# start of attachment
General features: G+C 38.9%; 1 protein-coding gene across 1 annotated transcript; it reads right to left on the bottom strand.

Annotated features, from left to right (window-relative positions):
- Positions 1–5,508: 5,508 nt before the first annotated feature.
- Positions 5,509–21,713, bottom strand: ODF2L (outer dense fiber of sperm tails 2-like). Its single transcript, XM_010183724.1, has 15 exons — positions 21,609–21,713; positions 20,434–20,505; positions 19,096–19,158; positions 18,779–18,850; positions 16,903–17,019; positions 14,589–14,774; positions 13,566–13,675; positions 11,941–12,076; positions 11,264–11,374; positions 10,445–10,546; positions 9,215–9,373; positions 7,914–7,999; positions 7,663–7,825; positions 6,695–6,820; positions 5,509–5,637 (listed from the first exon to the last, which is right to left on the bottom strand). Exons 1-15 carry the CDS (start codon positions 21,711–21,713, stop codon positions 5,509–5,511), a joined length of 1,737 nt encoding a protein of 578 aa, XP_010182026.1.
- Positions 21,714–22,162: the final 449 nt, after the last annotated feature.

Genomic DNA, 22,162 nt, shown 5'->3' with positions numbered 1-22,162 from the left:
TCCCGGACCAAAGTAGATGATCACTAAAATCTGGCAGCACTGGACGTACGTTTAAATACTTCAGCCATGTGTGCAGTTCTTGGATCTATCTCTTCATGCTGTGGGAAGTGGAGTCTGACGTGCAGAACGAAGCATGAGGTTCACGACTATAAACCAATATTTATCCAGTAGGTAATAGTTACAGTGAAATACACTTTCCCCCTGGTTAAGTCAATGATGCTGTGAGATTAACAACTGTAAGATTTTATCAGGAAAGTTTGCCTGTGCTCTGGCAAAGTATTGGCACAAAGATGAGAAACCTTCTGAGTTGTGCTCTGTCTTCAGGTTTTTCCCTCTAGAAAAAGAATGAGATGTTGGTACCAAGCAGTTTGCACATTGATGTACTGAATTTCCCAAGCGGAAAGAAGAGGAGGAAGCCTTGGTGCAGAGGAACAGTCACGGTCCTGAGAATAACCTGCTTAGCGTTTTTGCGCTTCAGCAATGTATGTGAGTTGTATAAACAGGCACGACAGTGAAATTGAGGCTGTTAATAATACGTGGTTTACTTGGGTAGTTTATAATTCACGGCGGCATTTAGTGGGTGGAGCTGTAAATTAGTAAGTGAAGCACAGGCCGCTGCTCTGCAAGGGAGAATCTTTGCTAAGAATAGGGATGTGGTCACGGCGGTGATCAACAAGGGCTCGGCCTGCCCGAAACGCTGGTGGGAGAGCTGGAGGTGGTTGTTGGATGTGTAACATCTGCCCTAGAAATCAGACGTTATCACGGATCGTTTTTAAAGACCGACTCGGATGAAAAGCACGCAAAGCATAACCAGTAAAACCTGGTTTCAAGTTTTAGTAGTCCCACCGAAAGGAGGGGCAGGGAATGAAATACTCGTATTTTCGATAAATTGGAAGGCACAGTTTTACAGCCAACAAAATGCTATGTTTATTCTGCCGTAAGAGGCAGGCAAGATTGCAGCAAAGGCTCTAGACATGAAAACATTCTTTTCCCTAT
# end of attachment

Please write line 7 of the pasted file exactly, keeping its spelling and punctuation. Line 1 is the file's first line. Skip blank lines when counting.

TCCCGGACCAAAGTAGATGATCACTAAAATCTGGCAGCACTGGACGTACGTTTAAATACTTCAGCCATGTGTGCAGTTCTTGGATCTATCTCTTCATGCTGTGGGAAGTGGAGTCTGACGTGCAGAACGAAGCATGAGGTTCACGACTATAAACCAATATTTATCCAGTAGGTAATAGTTACAGTGAAATACACTTTCCCCCTGGTTAAGTCAATGATGCTGTGAGATTAACAACTGTAAGATTTTATCAGGAAAGTTTGCCTGTGCTCTGGCAAAGTATTGGCACAAAGATGAGAAACCTTCTGAGTTGTGCTCTGTCTTCAGGTTTTTCCCTCTAGAAAAAGAATGAGATGTTGGTACCAAGCAGTTTGCACATTGATGTACTGAATTTCCCAAGCGGAAAGAAGAGGAGGAAGCCTTGGTGCAGAGGAACAGTCACGGTCCTGAGAATAACCTGCTTAGCGTTTTTGCGCTTCAGCAATGTATGTGAGTTGTATAAACAGGCACGACAGTGAAATTGAGGCTGTTAATAATACGTGGTTTACTTGGGTAGTTTATAATTCACGGCGGCATTTAGTGGGTGGAGCTGTAAATTAGTAAGTGAAGCACAGGCCGCTGCTCTGCAAGGGAGAATCTTTGCTAAGAATAGGGATGTGGTCACGGCGGTGATCAACAAGGGCTCGGCCTGCCCGAAACGCTGGTGGGAGAGCTGGAGGTGGTTGTTGGATGTGTAACATCTGCCCTAGAAATCAGACGTTATCACGGATCGTTTTTAAAGACCGACTCGGATGAAAAGCACGCAAAGCATAACCAGTAAAACCTGGTTTCAAGTTTTAGTAGTCCCACCGAAAGGAGGGGCAGGGAATGAAATACTCGTATTTTCGATAAATTGGAAGGCACAGTTTTACAGCCAACAAAATGCTATGTTTATTCTGCCGTAAGAGGCAGGCAAGATTGCAGCAAAGGCTCTAGACATGAAAACATTCTTTTCCCTAT